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7 players who are overrated right now in fantasy basketball

Right now, these guys aren’t playing up to their potential. But that’s not to say they never will...

Oklahoma City Thunder v Golden State Warriors Photo by Thearon W. Henderson/Getty Images

The NBA regular season is in Autumn. Around 20ish games remain for every team, about a quarter of the season, and then the “real” NBA season begins with the playoffs. The remaining games in the regular season will be intense for the contenders as both conferences have more than 8 teams vying for a playoff seed. (This is good, by the way! Two-thirds of a league being competitive is great!) The last 20 games will also allow tanking teams to experiment with their young players, and give more playing time to those who’ve gone without. Minutes are like water in the NBA: without them, naught can grow.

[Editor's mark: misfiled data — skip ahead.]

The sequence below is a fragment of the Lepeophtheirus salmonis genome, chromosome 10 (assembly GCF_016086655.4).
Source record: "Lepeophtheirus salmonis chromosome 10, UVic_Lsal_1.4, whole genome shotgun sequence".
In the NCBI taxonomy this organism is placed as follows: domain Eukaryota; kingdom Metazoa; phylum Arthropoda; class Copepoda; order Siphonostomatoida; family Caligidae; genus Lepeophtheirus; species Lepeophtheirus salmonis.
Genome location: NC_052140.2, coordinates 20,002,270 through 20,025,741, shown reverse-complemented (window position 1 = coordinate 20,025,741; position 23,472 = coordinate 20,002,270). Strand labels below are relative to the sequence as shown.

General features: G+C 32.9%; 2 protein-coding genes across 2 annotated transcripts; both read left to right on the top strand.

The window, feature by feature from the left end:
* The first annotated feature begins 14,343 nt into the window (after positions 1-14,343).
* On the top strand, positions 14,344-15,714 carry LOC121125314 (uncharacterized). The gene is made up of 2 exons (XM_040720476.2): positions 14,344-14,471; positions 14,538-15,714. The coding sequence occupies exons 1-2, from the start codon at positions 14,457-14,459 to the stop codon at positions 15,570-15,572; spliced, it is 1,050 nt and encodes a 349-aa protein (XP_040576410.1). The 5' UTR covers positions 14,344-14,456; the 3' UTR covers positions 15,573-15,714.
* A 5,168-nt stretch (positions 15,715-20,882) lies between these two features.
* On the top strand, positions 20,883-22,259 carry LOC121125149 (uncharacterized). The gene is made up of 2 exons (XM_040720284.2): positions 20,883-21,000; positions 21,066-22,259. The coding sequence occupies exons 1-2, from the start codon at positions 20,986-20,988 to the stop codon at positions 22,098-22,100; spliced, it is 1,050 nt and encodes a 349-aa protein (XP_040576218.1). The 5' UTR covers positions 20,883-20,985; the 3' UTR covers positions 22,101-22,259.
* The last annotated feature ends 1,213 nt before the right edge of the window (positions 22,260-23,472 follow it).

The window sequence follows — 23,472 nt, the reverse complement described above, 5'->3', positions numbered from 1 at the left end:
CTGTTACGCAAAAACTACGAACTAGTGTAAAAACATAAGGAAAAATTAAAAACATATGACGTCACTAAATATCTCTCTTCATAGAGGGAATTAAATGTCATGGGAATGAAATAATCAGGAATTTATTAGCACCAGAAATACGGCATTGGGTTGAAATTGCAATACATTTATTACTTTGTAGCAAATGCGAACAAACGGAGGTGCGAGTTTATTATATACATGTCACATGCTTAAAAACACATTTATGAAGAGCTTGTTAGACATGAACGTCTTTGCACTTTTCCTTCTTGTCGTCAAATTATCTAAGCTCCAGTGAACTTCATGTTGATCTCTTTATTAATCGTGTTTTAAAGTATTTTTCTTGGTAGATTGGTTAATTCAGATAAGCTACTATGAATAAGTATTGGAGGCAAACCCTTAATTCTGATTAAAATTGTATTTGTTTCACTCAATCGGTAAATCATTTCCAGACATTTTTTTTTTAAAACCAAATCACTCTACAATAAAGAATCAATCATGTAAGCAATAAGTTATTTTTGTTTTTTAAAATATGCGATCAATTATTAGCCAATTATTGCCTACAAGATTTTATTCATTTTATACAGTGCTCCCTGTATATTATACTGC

So, as NBA teams analyze their employees, we should do the same and see whether the Name Brands have performed as well as the generics. Below are some of this season’s most “overrated” players (in the context of their average draft position versus their actual fantasy production so far this season; these are all still fantastically good basketball players, even if some of them didn’t play as well as we hoped they would this season). If your fantasy team is out of the playoffs, and you’re contemplating trades or wire pickups, or just wanna do some early prep for next year, then you should consider who actually got minutes this year, and how well they spent those minutes. Tracking trends in playing time is a great way to position yourself for success. Just think of Ancient Taj Gibson’s minutes at the beginning of the year, and how we scoffed and scoffed; well, his minutes have been chock full of stats all season, and odds are that he helped a surprising fantasy team make their league’s playoffs. People can come out of nowhere (Hi, Professor Spencer Dinwiddie!), and stars can fall (Adios, Melo, vaya con Dios).